Kimball considers buying rundown property for park

Kimball considers buying rundown property for park

January 7th, 2013 by Ryan Lewis in Local Regional News

The city of Kimball, Tenn., is looking to buy this dilapidated property on 20 Raulston Cove Road in an effort to keep it from being a hazard to the community.

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The city of Kimball, Tenn., may buy this dilapidated property on 20 Raulston Cove Road to keep it from being a hazard to the community, officials said.

KIMBALL, Tenn. - City administrators have decided to make an offer to purchase a small piece of property at 120 Raulston Cove Road that includes a dilapidated house.

On Thursday, the Kimball Board of Mayor and Aldermen voted 4-1 to offer 60 percent of Marion County's assessed value of the property to the bank holding the mortgage.

The county's 2013 assessment values the land at $13,700 and does not consider the structure on it to be of any value at all, officials said.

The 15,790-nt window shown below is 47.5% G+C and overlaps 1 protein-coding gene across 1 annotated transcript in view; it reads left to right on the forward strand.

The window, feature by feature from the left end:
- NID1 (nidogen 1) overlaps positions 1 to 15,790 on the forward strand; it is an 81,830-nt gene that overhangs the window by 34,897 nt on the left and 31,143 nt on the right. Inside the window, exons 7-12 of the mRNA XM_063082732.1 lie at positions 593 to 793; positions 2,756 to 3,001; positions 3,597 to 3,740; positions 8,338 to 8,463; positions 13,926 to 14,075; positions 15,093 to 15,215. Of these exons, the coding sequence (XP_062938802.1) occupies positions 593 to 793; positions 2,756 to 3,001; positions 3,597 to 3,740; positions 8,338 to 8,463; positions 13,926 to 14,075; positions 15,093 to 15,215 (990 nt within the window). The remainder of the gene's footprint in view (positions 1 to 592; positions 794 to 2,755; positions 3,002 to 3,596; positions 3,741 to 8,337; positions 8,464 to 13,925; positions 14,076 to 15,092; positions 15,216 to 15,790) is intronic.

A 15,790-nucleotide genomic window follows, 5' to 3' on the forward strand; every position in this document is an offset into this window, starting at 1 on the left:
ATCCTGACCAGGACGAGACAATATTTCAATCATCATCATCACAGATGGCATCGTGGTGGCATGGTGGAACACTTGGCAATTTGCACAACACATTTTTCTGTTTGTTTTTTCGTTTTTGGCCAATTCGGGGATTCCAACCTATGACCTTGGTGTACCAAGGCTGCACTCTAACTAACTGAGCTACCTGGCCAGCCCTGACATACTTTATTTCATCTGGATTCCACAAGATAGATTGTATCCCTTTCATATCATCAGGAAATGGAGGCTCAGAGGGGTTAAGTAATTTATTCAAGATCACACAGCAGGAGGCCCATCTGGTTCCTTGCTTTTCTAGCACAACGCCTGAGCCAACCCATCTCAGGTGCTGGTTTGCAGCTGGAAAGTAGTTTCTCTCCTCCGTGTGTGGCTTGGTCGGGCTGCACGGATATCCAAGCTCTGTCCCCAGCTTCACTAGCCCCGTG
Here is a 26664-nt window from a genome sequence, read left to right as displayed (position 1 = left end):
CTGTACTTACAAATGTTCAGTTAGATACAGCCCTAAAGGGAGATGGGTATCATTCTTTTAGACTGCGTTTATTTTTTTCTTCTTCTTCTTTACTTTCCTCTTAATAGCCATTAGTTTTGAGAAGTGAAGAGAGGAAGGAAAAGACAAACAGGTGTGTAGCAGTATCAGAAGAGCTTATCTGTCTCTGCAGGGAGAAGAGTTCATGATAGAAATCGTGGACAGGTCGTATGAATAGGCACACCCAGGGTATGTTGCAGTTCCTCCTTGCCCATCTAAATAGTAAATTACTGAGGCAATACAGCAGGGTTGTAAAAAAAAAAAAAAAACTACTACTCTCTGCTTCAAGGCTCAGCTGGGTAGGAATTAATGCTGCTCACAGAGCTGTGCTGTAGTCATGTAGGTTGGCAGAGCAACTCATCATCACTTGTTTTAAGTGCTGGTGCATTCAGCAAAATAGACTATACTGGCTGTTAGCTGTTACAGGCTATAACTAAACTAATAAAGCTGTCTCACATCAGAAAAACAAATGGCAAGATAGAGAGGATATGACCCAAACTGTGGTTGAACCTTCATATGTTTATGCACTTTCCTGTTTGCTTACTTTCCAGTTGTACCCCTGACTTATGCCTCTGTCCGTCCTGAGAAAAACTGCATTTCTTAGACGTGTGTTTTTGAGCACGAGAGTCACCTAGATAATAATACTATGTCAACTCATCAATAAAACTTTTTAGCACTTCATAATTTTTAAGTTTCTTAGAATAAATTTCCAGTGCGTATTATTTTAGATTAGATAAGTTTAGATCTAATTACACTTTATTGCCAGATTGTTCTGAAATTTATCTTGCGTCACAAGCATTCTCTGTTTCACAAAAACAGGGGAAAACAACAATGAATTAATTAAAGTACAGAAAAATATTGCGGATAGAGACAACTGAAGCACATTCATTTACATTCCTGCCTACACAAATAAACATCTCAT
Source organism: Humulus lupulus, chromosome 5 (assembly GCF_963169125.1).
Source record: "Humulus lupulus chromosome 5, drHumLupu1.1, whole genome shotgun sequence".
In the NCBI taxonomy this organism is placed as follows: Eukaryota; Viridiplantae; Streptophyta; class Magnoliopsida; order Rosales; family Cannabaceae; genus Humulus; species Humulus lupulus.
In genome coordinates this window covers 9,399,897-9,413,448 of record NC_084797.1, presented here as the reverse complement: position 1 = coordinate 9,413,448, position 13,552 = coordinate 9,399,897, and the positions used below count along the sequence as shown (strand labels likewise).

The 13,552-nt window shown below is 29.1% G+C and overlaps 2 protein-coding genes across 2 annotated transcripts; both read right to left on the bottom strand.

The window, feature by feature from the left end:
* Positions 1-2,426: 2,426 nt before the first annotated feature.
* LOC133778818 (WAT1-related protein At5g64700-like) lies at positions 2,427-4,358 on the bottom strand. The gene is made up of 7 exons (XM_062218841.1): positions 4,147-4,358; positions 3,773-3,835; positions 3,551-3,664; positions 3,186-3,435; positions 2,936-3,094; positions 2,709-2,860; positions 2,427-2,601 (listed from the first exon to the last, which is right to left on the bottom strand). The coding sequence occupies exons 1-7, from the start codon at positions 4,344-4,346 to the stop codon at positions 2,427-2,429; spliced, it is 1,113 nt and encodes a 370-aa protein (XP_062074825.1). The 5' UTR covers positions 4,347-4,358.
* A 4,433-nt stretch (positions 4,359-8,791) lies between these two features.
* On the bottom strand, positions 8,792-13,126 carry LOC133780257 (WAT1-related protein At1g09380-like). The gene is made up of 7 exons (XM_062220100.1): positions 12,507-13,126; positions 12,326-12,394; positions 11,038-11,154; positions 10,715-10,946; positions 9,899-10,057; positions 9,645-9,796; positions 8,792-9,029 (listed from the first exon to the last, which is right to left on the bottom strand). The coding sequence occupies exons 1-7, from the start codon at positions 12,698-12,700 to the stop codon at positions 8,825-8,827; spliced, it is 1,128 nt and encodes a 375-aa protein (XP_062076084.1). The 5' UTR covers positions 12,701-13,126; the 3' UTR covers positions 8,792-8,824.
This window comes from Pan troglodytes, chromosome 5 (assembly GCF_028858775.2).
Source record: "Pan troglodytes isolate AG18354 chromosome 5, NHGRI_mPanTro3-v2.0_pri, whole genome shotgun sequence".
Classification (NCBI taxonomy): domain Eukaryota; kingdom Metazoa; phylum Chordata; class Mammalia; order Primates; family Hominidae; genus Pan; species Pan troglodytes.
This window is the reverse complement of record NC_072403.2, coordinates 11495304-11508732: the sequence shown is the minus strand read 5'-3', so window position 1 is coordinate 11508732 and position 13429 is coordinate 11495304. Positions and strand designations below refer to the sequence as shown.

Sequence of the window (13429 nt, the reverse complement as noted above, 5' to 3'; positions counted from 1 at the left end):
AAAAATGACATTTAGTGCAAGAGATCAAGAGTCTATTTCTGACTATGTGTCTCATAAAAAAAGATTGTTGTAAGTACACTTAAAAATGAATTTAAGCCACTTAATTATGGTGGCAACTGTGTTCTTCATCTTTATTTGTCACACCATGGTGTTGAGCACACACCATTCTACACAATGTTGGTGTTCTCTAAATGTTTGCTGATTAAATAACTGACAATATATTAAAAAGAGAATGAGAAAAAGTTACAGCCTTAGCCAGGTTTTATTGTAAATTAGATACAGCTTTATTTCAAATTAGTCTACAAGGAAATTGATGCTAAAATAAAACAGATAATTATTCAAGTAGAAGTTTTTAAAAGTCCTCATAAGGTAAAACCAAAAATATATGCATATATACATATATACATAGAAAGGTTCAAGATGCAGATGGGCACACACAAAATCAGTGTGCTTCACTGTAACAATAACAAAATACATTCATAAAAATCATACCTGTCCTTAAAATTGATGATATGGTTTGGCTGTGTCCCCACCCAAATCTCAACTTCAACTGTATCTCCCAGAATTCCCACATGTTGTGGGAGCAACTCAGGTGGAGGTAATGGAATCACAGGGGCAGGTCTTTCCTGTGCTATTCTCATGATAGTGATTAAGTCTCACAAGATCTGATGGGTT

Mayor David Jackson had suggested the city offer to purchase the property because there are indications someone has been using the house and the structure represents a hazard to the community.

City Attorney Billy Gouger said bank officials have indicated that they will consider accepting less than what is owed on the mortgage.

"Due to privacy laws, they couldn't tell me what that payoff is, so we're somewhat in the dark on that," he said.

The mortgage must be less than the original recorded "paid value" of $35,000 because payments have been made on that over the years, he said, but that is far more than the county's assessed value.

Gouger said it is not possible to build another structure on the property "under the current regulatory system."

In October, Jackson estimated it would cost the city at least $6,000 to tear down the house because it is "in bad shape and past anything being done to it."

Jackson said the "pie-shaped" property is "not very big," and the city wouldn't be able to build anything on it other than some picnic tables or a small playground.

That's exactly what Alderman Mark Payne would like to see done.

"I'd like for us to have a minipark for the people that live out there," he said. "We could make it something positive, instead of what exists there now."